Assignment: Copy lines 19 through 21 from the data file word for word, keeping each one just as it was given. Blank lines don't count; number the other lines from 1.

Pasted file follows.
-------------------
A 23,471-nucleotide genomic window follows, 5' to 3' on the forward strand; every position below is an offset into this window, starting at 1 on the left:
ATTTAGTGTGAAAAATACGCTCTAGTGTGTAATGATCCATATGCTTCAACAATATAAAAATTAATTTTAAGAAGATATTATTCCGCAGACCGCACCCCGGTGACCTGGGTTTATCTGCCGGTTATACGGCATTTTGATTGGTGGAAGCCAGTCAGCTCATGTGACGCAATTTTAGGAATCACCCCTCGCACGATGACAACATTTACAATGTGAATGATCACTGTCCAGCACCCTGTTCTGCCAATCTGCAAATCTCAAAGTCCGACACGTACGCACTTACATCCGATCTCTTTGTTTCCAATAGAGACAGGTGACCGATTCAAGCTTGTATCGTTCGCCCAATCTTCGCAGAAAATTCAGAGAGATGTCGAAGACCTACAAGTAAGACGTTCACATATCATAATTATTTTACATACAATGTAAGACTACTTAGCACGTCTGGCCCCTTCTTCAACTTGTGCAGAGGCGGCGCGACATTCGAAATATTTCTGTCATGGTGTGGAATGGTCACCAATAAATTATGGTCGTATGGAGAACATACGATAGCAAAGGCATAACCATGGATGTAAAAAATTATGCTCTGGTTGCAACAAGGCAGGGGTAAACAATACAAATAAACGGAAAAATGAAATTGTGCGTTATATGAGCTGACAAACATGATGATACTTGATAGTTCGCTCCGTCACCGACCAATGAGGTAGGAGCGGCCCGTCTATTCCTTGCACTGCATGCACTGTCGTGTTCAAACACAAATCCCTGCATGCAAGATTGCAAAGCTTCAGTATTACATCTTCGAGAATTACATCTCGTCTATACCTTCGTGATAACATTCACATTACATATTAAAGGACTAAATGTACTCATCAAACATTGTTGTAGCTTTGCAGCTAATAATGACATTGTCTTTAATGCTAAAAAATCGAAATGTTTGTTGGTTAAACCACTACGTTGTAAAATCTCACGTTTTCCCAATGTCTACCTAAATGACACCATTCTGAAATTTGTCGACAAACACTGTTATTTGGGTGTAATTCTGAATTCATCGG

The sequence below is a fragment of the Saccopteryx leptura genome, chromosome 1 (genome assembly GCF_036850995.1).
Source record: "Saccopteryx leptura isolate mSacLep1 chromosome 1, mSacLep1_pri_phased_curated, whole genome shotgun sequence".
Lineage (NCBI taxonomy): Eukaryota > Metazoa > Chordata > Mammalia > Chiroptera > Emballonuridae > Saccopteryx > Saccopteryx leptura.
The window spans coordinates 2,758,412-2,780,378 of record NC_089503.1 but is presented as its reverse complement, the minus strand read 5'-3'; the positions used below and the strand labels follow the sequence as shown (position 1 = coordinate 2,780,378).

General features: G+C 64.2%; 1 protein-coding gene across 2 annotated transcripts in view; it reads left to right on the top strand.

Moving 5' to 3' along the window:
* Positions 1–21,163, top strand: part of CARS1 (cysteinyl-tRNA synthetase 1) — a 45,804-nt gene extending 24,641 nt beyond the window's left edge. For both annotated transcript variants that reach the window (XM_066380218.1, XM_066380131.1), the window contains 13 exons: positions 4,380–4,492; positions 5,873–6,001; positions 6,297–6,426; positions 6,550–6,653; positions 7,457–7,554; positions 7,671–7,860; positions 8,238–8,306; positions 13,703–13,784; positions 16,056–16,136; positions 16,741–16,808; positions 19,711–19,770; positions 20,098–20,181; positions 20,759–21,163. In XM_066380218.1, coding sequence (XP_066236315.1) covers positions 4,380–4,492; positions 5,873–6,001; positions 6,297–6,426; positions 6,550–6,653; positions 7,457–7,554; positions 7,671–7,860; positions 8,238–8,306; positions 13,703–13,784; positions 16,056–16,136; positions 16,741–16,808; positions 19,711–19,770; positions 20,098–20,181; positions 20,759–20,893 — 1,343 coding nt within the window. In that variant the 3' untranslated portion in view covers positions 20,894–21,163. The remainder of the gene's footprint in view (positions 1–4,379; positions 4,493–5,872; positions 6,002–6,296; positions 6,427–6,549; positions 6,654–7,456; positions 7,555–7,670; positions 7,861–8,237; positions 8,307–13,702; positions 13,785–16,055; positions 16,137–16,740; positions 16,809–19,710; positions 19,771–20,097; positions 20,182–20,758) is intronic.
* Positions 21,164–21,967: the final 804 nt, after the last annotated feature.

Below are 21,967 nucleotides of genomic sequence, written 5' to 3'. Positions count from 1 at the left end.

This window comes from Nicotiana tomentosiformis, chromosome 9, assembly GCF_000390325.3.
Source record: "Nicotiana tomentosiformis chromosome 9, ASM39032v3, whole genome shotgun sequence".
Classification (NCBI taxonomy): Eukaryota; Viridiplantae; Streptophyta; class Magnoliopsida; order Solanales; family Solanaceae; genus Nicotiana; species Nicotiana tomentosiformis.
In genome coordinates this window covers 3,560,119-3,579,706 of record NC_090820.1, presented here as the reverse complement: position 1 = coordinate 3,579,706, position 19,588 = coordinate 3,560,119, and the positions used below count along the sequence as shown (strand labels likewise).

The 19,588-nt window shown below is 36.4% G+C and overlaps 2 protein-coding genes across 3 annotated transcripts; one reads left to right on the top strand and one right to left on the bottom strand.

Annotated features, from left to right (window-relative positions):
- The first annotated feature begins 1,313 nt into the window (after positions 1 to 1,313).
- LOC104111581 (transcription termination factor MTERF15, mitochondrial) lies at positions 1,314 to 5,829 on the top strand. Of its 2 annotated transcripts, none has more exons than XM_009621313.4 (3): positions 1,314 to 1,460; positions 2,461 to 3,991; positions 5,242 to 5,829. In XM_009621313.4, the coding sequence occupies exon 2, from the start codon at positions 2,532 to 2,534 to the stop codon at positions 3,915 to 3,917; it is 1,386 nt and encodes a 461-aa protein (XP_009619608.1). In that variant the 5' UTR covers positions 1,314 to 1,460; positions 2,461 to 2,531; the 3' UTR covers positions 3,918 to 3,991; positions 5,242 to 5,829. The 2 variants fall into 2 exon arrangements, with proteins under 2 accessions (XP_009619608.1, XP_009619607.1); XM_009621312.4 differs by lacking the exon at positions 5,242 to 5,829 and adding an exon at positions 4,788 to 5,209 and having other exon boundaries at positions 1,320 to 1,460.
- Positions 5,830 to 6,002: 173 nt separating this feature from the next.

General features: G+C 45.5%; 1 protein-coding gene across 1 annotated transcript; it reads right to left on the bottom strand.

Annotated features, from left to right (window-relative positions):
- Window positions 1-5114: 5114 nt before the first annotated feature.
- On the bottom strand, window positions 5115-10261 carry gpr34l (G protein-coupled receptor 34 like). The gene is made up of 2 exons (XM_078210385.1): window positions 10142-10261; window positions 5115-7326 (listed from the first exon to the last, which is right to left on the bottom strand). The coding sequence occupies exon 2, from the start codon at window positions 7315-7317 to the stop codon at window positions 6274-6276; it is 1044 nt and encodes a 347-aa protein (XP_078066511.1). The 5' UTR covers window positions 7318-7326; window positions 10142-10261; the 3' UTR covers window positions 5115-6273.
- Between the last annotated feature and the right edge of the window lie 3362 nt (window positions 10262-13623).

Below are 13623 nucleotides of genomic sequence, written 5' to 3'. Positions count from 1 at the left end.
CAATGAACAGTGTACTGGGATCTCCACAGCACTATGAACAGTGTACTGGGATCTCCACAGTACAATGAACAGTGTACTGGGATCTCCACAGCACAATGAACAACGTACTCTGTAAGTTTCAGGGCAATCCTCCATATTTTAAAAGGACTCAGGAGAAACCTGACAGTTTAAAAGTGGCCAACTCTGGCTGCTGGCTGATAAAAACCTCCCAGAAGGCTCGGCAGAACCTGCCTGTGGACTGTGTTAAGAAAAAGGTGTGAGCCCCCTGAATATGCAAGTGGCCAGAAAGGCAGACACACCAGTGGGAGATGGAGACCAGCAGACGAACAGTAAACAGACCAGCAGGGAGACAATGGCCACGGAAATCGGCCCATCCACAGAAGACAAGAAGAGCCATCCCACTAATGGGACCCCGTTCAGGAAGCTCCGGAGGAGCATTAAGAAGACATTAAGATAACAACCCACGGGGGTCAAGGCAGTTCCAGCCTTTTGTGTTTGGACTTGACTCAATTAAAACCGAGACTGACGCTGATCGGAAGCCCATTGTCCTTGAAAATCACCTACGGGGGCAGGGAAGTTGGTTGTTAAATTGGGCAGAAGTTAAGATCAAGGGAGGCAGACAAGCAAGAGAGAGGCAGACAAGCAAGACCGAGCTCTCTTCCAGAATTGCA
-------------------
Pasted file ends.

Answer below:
- LOC104111581 (transcription termination factor MTERF15, mitochondrial) lies at positions 1,314 to 5,829 on the top strand. Of its 2 annotated transcripts, none has more exons than XM_009621313.4 (3): positions 1,314 to 1,460; positions 2,461 to 3,991; positions 5,242 to 5,829. In XM_009621313.4, the coding sequence occupies exon 2, from the start codon at positions 2,532 to 2,534 to the stop codon at positions 3,915 to 3,917; it is 1,386 nt and encodes a 461-aa protein (XP_009619608.1). In that variant the 5' UTR covers positions 1,314 to 1,460; positions 2,461 to 2,531; the 3' UTR covers positions 3,918 to 3,991; positions 5,242 to 5,829. The 2 variants fall into 2 exon arrangements, with proteins under 2 accessions (XP_009619608.1, XP_009619607.1); XM_009621312.4 differs by lacking the exon at positions 5,242 to 5,829 and adding an exon at positions 4,788 to 5,209 and having other exon boundaries at positions 1,320 to 1,460.
- Positions 5,830 to 6,002: 173 nt separating this feature from the next.

General features: G+C 45.5%; 1 protein-coding gene across 1 annotated transcript; it reads right to left on the bottom strand.